Sunday, May 31, 2009

So many books, so little time!

I've always been a voracious reader, and now that I am a librarian (a Readers' Advisory librarian, no less!), my literary intake has only increased. I use the wonderful website LibraryThing to keep track of my reading, and this year I started tagging books with "read in 2009," just out of curiosity to see how many books I read in the course of a year! It's not even half-way through 2009 yet, and I'm already up to 60 books tagged as "read in 2009!" And somehow, I'm still behind!

Here it is, the end of May, and I just added a couple more books to my LibraryThing, and decided to see how many books I'd read just in May alone. And it's a doozy of a number for just one month...thirteen! Some people read less than that in one year! And like I said, somehow, I'm still behind! Eeep!

Here's what I've read in May:

"Saffron and Brimstone: Strange Stories" by Elizabeth Hand. Short stories, mostly in the dark fantasy vein. Quite enjoyable.

"The Djinn in the Nightingale's Eye" by A.S. Byatt. More short stories, these ones fairy tale inspired. Wonderfully written, especially the title story.

"Conspirator" by C.J. Cherryh. Science fiction. The 1oth and newest in a series I've been enjoying for some time. Very political and complex, but richly detailed and enthralling.

"In the Night Room" by Peter Straub. Horror, sort of. Ghosts and demons and a pissed-off angel and fictional characters coming to life. Interesting, but not my favorite thing ever.

"The Sweetness at the Bottom of the Pie" by Alan Bradley. A mystery in which the sleuth is a very precocious 11-year-old British girl trying to prove her father's innocence. Charming.

"Vanished Smile: The Theft of Mona Lisa" by R.A. Scotti. Non-fiction, about the theft of the Mona Lisa in 1911 and the two-year effort to recover the painting. Very interesting and compelling.

"Nobody Move" by Denis Johnson. Crime fiction. Not a mystery, per se. The story of a petty thief and a wronged woman getting mixed up in each other's business and taking revenge on the woman's former husband. Gritty and interesting, but not to my normal taste.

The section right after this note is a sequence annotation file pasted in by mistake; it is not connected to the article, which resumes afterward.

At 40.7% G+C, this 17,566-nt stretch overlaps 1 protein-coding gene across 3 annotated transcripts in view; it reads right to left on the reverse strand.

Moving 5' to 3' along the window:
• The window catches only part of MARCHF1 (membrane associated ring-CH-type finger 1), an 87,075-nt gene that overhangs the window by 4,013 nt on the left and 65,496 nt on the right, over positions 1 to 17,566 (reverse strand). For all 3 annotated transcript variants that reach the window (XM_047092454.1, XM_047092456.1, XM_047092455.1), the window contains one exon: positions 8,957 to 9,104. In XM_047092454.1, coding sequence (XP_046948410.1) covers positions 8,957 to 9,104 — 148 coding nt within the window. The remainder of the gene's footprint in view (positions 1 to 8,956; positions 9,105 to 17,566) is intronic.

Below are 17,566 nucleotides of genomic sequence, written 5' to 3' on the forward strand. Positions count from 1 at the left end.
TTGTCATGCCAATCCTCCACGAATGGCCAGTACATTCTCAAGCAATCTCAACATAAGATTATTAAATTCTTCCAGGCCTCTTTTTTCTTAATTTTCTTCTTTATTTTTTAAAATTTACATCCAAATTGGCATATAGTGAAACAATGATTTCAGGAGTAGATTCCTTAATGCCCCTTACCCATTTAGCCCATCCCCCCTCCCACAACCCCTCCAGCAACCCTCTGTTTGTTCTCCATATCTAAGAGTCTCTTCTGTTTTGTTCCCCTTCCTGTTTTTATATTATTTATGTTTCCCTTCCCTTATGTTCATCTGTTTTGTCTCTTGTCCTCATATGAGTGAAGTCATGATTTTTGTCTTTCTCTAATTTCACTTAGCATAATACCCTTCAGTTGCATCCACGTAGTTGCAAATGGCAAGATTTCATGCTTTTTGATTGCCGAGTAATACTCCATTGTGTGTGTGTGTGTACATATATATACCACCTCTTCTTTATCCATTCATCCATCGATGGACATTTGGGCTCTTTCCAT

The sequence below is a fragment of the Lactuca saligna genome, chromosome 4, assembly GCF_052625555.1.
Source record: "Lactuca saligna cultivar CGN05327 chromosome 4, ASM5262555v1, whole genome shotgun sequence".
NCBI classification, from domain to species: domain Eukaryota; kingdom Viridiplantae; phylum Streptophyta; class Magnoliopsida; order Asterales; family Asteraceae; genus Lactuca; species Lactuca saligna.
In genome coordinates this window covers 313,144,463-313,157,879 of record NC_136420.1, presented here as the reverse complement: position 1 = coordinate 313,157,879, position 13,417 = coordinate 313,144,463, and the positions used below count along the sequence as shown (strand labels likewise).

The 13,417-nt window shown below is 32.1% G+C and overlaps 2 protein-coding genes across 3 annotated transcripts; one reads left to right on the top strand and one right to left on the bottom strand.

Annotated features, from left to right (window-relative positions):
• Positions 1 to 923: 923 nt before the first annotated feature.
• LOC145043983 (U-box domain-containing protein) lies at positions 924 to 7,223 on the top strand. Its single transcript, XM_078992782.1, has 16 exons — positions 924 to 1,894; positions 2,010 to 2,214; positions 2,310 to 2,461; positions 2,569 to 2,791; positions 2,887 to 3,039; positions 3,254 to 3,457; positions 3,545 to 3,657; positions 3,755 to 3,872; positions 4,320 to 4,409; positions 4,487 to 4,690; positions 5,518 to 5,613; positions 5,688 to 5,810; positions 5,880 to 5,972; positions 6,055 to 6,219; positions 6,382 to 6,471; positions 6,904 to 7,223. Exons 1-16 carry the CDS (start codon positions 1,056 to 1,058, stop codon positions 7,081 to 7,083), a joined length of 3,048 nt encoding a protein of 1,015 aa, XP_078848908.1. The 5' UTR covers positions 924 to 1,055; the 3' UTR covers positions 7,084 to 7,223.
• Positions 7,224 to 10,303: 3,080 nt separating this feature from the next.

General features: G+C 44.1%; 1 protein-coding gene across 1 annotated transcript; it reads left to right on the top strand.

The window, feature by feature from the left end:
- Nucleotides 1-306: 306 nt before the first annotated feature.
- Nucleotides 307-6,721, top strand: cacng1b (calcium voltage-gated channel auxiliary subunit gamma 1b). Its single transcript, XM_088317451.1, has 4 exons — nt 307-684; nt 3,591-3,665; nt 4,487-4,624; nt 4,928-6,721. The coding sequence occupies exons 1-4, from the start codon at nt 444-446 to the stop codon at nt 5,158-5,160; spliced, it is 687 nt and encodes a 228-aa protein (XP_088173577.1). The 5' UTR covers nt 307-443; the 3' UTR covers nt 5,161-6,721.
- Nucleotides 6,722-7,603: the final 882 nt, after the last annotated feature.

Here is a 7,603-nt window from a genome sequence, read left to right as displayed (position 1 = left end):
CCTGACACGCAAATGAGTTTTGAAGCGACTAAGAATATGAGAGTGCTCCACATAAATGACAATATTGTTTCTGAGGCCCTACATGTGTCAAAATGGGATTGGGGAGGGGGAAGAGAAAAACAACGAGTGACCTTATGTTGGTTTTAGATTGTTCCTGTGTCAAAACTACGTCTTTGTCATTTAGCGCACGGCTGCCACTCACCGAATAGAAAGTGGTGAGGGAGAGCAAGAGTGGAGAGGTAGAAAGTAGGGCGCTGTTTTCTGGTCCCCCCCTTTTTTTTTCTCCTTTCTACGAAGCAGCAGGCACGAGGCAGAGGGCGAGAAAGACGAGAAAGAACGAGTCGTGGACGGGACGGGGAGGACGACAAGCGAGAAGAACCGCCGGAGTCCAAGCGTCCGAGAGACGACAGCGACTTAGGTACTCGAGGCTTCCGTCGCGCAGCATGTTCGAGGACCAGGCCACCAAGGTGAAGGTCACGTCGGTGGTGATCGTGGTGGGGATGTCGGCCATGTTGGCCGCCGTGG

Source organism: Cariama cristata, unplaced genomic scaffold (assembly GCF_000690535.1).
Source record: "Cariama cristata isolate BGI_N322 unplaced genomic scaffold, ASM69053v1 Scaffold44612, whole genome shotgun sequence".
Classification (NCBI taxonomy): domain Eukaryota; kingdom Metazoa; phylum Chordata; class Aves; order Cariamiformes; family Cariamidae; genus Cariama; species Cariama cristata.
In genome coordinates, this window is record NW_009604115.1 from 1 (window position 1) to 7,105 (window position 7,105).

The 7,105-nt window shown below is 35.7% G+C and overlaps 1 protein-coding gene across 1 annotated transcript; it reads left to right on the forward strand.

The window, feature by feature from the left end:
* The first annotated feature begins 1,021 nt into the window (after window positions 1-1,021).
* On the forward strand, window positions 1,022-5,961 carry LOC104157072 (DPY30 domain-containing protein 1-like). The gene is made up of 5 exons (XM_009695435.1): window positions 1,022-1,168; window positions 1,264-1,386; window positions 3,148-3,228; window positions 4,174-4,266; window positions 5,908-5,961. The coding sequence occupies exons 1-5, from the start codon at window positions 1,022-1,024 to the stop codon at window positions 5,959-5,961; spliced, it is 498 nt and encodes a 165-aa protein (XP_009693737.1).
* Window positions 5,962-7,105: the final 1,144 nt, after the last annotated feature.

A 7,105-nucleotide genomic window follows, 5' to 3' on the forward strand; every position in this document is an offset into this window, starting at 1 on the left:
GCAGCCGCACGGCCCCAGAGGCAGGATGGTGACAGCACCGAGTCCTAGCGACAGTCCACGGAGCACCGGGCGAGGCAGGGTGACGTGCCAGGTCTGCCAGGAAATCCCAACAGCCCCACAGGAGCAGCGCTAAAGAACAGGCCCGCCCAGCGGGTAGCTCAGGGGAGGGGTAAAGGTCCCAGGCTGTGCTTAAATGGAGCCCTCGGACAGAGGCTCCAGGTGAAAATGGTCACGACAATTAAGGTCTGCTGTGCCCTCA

"Rides a Dread Legion" by Raymond Feist. Fantasy, the newest book by an author I've read much of. Pretty much just ok. His earlier stuff was better.

"Tempting the Gods" by Tanith Lee. Short stories. Dark fantasy. Very good!

"Mother of Winter" by Barbara Hambly. Fantasy; a stand-alone sequel to a series I read several years back. Quite good, and a nice change from the epic 300-page-a-book fantasy series ala Robert Jordan.

"Pride and Prejudice and Zombies" by Jane Austen and Seth Grahame-Smith. Pride and Prejudice. And zombies. Exactly what it promises in the title! Elizabeth Bennet and Mr. Darcy are warriors in the battle against the scourge of undead. Awesome.

"Smoke and Mirrors" by Jane Lindskold. Science fiction. A telepath discovers that the human race is being infiltrated by telepathic symbiotic parasites and joins the fight against them. An early novel by an author whose books I've enjoyed before. Not a bad book, but she's definitely improved since.

"Mary Modern" by Camille DeAngelis. Science fiction....sort of. A bioresearcher who is unable to have children of her own clones her own grandmother, only to discover that the resultant person is not an infant but a 20-year-old woman with all of her grandmother's memory up to that age. Much more about Mary's reaction to the century in which she finds herself than it is about the science, however. Thought-provoking.

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